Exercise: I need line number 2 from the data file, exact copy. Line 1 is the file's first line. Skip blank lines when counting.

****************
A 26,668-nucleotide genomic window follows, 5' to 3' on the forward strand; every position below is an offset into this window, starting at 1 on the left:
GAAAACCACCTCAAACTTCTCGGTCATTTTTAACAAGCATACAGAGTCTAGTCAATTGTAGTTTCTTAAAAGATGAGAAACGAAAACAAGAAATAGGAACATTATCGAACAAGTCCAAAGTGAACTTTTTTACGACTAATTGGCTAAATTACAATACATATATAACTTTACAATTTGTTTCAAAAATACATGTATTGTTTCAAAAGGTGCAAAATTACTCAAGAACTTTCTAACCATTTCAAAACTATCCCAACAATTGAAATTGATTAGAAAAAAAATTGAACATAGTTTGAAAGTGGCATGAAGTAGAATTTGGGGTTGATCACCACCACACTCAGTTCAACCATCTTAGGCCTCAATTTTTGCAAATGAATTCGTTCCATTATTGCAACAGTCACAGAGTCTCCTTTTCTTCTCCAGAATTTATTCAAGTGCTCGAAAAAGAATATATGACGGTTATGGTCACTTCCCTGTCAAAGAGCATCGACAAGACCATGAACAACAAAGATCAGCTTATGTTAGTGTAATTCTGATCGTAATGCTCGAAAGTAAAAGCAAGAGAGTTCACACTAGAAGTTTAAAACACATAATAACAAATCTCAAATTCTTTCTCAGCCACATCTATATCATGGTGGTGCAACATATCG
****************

GAAAACCACCTCAAACTTCTCGGTCATTTTTAACAAGCATACAGAGTCTAGTCAATTGTAGTTTCTTAAAAGATGAGAAACGAAAACAAGAAATAGGAACATTATCGAACAAGTCCAAAGTGAACTTTTTTACGACTAATTGGCTAAATTACAATACATATATAACTTTACAATTTGTTTCAAAAATACATGTATTGTTTCAAAAGGTGCAAAATTACTCAAGAACTTTCTAACCATTTCAAAACTATCCCAACAATTGAAATTGATTAGAAAAAAAATTGAACATAGTTTGAAAGTGGCATGAAGTAGAATTTGGGGTTGATCACCACCACACTCAGTTCAACCATCTTAGGCCTCAATTTTTGCAAATGAATTCGTTCCATTATTGCAACAGTCACAGAGTCTCCTTTTCTTCTCCAGAATTTATTCAAGTGCTCGAAAAAGAATATATGACGGTTATGGTCACTTCCCTGTCAAAGAGCATCGACAAGACCATGAACAACAAAGATCAGCTTATGTTAGTGTAATTCTGATCGTAATGCTCGAAAGTAAAAGCAAGAGAGTTCACACTAGAAGTTTAAAACACATAATAACAAATCTCAAATTCTTTCTCAGCCACATCTATATCATGGTGGTGCAACATATCG